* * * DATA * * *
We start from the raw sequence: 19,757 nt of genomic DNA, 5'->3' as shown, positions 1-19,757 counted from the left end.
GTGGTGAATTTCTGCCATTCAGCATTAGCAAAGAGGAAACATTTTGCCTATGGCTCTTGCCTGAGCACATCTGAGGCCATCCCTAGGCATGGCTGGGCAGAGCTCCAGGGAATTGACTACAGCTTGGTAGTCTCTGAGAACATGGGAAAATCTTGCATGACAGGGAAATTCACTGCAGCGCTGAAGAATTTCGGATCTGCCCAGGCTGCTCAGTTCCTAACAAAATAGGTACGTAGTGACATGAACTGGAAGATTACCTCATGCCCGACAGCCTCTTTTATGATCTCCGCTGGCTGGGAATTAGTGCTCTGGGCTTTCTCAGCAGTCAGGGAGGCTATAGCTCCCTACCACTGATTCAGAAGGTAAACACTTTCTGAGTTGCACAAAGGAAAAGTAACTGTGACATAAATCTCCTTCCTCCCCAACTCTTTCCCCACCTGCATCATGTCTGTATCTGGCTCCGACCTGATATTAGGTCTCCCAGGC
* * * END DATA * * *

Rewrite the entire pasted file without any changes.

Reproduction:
We start from the raw sequence: 19,757 nt of genomic DNA, 5'->3' as shown, positions 1-19,757 counted from the left end.
GTGGTGAATTTCTGCCATTCAGCATTAGCAAAGAGGAAACATTTTGCCTATGGCTCTTGCCTGAGCACATCTGAGGCCATCCCTAGGCATGGCTGGGCAGAGCTCCAGGGAATTGACTACAGCTTGGTAGTCTCTGAGAACATGGGAAAATCTTGCATGACAGGGAAATTCACTGCAGCGCTGAAGAATTTCGGATCTGCCCAGGCTGCTCAGTTCCTAACAAAATAGGTACGTAGTGACATGAACTGGAAGATTACCTCATGCCCGACAGCCTCTTTTATGATCTCCGCTGGCTGGGAATTAGTGCTCTGGGCTTTCTCAGCAGTCAGGGAGGCTATAGCTCCCTACCACTGATTCAGAAGGTAAACACTTTCTGAGTTGCACAAAGGAAAAGTAACTGTGACATAAATCTCCTTCCTCCCCAACTCTTTCCCCACCTGCATCATGTCTGTATCTGGCTCCGACCTGATATTAGGTCTCCCAGGC